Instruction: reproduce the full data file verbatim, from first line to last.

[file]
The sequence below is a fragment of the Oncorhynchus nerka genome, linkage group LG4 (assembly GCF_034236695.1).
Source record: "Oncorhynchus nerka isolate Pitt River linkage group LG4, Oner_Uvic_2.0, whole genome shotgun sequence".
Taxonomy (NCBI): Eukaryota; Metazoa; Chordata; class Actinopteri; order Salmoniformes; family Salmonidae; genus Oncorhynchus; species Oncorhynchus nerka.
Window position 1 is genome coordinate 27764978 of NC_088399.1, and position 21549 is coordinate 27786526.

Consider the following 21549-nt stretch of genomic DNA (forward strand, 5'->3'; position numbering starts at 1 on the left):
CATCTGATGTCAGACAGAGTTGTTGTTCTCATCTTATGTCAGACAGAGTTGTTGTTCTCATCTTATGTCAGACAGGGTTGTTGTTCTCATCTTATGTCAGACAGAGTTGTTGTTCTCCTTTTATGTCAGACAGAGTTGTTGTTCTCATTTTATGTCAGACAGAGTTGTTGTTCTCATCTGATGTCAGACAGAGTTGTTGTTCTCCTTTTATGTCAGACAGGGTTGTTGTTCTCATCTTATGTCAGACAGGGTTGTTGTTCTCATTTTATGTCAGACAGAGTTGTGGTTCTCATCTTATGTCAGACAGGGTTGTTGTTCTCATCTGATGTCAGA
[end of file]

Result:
The sequence below is a fragment of the Oncorhynchus nerka genome, linkage group LG4 (assembly GCF_034236695.1).
Source record: "Oncorhynchus nerka isolate Pitt River linkage group LG4, Oner_Uvic_2.0, whole genome shotgun sequence".
Taxonomy (NCBI): Eukaryota; Metazoa; Chordata; class Actinopteri; order Salmoniformes; family Salmonidae; genus Oncorhynchus; species Oncorhynchus nerka.
Window position 1 is genome coordinate 27764978 of NC_088399.1, and position 21549 is coordinate 27786526.

Consider the following 21549-nt stretch of genomic DNA (forward strand, 5'->3'; position numbering starts at 1 on the left):
CATCTGATGTCAGACAGAGTTGTTGTTCTCATCTTATGTCAGACAGAGTTGTTGTTCTCATCTTATGTCAGACAGGGTTGTTGTTCTCATCTTATGTCAGACAGAGTTGTTGTTCTCCTTTTATGTCAGACAGAGTTGTTGTTCTCATTTTATGTCAGACAGAGTTGTTGTTCTCATCTGATGTCAGACAGAGTTGTTGTTCTCCTTTTATGTCAGACAGGGTTGTTGTTCTCATCTTATGTCAGACAGGGTTGTTGTTCTCATTTTATGTCAGACAGAGTTGTGGTTCTCATCTTATGTCAGACAGGGTTGTTGTTCTCATCTGATGTCAGA